Well, I’m back. Back home, back to work, back to being a wife and puppy-mama while gestating the most adorable fetus I’ve ever personally conceived. On the outside, I’m doing ok. I’m getting my work done, I keep the crying in public to a minimum, and I have yet to get lost on the way home because of distraction. On the inside though? Not doing so well, which I suspect is perfectly normal.
I’m not sure if getting stuff off your chest is also normal (I’ve never really grieved before) but this is what’s on my mind right now so I guess we’ll all just go with it. Adoption. Specifically, the state of being someone who was adopted.
My Dad was not my biological father. This is not something he or I would ever tell you unless you asked why our last names were different. He married my mother when I was around three years old, but he met me when I was one and, from what I’ve heard, I was his daughter from the moment he met me. He never introduced me, Royal Tenenbaum style, as his adopted daughter, and I never qualified him as my step-father.
He simply was my father, and I simply was his daughter. End of story.
Since he passed, however, a lot of people have gone to a lot of trouble to point out that he adopted me. Emphasizing that he had two kids, one of which was adopted one of which was not. Pointing out that my brother is my half-brother (Dude. I grew up with him. I met him the day he was born when he was introduced to me as my brother. We took baths together, fought like wild savages, and walked to school together every day. He’s my brother, there’s really no point in putting the half in front to qualify it somehow).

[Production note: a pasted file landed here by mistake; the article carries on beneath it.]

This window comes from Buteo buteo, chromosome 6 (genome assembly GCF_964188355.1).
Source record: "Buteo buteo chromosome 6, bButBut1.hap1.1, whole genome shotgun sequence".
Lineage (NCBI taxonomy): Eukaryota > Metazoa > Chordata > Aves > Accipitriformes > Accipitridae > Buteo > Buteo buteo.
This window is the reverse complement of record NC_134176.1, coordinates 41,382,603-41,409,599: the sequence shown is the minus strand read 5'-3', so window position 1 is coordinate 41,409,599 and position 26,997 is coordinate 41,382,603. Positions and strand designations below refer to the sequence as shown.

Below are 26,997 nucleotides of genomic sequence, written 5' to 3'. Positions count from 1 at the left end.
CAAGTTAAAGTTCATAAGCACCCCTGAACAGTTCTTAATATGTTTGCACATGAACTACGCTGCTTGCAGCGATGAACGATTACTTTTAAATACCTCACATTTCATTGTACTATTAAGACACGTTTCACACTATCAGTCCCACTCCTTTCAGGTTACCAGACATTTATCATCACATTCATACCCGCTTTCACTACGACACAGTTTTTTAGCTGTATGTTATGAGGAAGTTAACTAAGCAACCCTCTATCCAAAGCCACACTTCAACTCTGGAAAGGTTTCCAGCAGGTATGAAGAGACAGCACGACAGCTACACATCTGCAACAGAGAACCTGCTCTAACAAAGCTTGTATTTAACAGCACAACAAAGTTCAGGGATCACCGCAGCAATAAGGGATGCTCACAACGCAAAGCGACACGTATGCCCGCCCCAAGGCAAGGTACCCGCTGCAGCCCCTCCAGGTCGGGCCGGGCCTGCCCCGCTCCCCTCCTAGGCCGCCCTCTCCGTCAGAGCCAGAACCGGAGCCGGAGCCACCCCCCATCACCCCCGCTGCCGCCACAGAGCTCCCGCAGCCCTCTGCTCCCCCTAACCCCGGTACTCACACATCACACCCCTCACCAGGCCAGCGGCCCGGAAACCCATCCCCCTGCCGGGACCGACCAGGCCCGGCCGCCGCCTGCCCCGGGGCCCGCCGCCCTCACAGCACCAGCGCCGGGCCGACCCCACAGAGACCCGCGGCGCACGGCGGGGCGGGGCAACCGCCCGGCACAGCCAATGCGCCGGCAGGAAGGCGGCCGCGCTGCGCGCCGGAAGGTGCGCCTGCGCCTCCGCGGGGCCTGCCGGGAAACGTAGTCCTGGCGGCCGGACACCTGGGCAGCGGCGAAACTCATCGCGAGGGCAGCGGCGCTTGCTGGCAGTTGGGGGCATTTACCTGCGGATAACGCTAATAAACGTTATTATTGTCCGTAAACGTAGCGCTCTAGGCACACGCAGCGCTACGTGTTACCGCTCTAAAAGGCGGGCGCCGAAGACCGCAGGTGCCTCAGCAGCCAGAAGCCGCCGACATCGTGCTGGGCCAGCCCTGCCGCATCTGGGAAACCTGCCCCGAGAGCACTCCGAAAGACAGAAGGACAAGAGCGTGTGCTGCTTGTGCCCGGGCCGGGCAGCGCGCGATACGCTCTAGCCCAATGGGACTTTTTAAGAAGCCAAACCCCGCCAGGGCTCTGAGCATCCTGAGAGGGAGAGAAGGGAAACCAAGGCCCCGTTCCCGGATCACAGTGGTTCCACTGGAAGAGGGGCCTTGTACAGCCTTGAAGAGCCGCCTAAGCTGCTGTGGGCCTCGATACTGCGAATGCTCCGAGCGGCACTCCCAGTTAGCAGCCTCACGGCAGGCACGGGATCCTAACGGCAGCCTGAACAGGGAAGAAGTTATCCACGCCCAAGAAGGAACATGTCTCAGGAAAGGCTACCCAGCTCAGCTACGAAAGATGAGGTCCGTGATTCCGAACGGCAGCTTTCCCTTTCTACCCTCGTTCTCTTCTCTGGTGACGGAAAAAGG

The pastor who led my Dad’s memorial service wanted to point the adoption thing out in particular, as he saw Dad’s adoption of me as demonstrative of his capacity for love. I wish he hadn’t done that. People who have been adopted, in general, really don’t like having it pointed out that they aren’t related by blood. There’s a huge stigma in our society, that if you aren’t related biologically you’re somehow a lesser member of the family.
What I’ve learned, however, is that family is determined primarily by relationships. My Dad treated me like his daughter, I accorded him all the rights (and love, and sloppy macaroni Father’s Day gifts) of a father. Wes asked for his permission to marry me, he gave me away on my wedding day, he taught me how to cook, and he cheered loudly when I graduated from both high school and college.
I doubt any of the people who have so fastidiously pointed out that we’re not genetically related could differentiate for me how being related by blood would have changed any of that.
So just a word to anyone who reads this: If someone’s adopted, and you’re talking about them or their parents, leave the adopted part out of it. If the person doesn’t introduce him/herself as the adopted son/daughter of _____, then why not just leave the adopted part out of it?